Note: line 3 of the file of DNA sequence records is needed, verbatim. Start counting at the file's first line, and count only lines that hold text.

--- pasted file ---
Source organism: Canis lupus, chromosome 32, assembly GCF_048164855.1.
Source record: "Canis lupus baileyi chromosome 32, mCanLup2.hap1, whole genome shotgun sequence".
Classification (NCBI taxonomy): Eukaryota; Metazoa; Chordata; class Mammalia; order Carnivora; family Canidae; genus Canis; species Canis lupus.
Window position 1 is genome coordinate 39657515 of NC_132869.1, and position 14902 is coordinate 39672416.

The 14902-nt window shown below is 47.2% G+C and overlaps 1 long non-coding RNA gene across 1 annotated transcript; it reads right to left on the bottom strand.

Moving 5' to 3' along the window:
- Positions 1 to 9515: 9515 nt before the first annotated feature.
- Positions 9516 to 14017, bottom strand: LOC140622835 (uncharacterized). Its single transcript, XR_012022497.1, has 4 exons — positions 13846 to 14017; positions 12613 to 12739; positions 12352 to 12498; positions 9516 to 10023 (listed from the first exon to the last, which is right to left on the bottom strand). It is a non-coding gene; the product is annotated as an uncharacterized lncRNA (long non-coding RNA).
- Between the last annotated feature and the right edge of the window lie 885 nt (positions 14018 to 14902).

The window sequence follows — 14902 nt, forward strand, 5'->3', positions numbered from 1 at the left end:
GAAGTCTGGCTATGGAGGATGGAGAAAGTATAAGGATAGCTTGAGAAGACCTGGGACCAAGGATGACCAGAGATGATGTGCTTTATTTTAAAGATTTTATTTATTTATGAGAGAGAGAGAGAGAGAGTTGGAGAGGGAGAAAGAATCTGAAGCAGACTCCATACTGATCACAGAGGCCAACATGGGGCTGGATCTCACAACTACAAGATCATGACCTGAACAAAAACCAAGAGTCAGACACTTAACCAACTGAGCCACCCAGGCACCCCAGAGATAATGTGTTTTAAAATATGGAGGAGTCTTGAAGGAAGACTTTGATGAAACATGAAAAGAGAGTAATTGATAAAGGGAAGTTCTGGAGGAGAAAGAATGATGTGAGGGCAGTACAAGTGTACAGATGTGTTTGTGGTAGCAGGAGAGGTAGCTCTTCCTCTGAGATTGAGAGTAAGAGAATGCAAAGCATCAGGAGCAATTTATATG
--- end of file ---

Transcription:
Classification (NCBI taxonomy): Eukaryota; Metazoa; Chordata; class Mammalia; order Carnivora; family Canidae; genus Canis; species Canis lupus.